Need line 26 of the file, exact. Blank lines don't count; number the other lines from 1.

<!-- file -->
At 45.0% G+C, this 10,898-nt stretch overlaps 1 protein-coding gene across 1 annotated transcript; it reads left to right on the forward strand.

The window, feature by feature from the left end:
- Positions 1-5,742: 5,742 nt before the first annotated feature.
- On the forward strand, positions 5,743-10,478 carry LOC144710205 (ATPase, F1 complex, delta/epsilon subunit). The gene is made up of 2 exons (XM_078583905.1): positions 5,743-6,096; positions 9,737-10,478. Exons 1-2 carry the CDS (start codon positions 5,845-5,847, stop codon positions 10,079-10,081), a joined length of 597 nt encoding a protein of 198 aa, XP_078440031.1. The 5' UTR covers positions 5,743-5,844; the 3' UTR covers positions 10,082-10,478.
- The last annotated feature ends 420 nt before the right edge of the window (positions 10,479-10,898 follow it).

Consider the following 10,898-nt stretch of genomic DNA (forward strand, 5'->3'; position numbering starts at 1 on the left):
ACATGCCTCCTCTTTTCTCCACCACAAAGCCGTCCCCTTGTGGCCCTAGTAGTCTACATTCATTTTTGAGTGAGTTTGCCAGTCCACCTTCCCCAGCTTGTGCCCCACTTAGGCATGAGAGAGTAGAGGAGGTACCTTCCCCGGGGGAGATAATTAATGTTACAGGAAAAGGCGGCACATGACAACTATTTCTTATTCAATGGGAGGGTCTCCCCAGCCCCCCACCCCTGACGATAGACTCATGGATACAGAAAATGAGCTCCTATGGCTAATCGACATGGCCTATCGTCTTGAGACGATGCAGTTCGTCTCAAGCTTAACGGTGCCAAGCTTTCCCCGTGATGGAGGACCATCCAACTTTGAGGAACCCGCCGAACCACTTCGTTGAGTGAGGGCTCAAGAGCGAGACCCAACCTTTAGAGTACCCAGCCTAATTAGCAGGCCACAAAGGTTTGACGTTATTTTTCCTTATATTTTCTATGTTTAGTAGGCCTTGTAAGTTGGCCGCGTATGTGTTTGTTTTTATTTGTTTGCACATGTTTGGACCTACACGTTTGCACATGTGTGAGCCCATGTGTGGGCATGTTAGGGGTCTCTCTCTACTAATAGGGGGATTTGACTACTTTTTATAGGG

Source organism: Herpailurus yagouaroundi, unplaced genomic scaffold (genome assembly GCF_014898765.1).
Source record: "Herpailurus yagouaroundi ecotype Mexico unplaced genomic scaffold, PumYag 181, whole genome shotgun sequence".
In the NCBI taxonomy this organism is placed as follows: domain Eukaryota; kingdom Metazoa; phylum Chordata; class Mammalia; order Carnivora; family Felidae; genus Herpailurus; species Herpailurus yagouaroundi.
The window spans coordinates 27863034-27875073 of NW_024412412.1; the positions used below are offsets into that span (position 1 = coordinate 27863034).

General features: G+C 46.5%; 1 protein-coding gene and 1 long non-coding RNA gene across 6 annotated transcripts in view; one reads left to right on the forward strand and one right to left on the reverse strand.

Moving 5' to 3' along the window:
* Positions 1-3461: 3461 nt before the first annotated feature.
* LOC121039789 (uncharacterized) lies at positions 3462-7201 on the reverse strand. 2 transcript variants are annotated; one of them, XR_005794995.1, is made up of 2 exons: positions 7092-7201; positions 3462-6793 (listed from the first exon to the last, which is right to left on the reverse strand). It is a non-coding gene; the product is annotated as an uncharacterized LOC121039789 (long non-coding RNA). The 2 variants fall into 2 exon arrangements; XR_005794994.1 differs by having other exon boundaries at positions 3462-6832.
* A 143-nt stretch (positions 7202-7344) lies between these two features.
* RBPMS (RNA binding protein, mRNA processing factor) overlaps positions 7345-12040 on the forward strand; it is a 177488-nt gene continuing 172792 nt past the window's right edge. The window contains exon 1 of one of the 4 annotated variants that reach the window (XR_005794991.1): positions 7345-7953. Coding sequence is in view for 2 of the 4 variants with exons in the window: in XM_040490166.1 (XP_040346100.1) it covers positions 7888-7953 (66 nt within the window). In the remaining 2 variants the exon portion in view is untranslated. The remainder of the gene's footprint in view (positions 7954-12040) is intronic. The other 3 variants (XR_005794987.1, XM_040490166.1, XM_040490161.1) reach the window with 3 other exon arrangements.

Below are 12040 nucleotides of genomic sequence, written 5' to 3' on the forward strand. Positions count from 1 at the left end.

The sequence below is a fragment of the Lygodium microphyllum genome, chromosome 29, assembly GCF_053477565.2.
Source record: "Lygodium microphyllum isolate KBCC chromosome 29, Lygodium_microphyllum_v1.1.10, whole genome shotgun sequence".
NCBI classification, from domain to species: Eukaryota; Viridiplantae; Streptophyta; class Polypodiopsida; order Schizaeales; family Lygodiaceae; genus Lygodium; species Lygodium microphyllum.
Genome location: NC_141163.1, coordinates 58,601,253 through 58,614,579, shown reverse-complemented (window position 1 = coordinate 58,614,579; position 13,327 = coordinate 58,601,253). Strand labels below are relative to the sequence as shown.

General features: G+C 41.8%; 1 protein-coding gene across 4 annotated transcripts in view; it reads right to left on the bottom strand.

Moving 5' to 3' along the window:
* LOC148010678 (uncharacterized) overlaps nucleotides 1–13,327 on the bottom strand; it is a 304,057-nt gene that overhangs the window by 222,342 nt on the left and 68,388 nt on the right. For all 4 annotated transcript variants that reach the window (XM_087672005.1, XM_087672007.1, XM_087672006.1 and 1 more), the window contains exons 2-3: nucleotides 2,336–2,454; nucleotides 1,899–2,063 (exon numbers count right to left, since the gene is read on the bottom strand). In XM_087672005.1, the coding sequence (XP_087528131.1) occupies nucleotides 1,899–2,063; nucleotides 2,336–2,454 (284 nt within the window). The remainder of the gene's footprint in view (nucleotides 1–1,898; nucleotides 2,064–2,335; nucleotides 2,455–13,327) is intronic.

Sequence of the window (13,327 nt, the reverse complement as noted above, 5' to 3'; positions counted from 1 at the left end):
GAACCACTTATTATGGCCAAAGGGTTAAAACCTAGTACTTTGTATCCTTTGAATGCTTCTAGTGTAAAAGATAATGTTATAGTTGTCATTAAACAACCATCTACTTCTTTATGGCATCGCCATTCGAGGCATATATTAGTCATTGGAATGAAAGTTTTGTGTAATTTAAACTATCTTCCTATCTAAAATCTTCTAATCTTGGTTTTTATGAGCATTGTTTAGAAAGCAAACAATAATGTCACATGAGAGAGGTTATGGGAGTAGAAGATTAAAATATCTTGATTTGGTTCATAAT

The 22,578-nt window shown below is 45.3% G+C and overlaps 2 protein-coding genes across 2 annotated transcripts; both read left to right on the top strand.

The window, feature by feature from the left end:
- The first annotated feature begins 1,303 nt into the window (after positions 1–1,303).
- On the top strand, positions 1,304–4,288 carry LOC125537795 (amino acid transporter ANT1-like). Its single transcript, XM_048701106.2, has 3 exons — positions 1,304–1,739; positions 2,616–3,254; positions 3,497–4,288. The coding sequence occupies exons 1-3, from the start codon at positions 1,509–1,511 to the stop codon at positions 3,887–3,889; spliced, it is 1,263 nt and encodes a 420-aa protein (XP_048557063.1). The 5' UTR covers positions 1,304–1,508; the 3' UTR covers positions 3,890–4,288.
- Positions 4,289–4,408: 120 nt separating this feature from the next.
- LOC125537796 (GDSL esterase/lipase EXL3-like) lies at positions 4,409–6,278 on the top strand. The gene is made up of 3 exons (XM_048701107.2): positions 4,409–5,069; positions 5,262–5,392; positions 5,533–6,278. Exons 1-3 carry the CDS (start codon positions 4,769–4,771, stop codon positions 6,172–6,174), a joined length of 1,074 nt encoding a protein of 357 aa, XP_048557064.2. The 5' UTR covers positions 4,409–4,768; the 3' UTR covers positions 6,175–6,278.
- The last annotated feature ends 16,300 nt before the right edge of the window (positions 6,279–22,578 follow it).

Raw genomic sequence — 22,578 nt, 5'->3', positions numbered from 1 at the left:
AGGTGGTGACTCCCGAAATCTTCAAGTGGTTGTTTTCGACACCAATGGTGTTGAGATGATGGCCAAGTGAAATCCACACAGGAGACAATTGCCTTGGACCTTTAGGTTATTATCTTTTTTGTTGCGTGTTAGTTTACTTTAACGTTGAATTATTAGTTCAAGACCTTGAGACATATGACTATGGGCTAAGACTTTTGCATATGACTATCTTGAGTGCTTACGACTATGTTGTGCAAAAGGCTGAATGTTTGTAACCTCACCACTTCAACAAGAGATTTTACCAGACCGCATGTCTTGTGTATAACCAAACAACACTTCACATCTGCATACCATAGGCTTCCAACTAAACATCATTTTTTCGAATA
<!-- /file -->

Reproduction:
Sequence of the window (13,327 nt, the reverse complement as noted above, 5' to 3'; positions counted from 1 at the left end):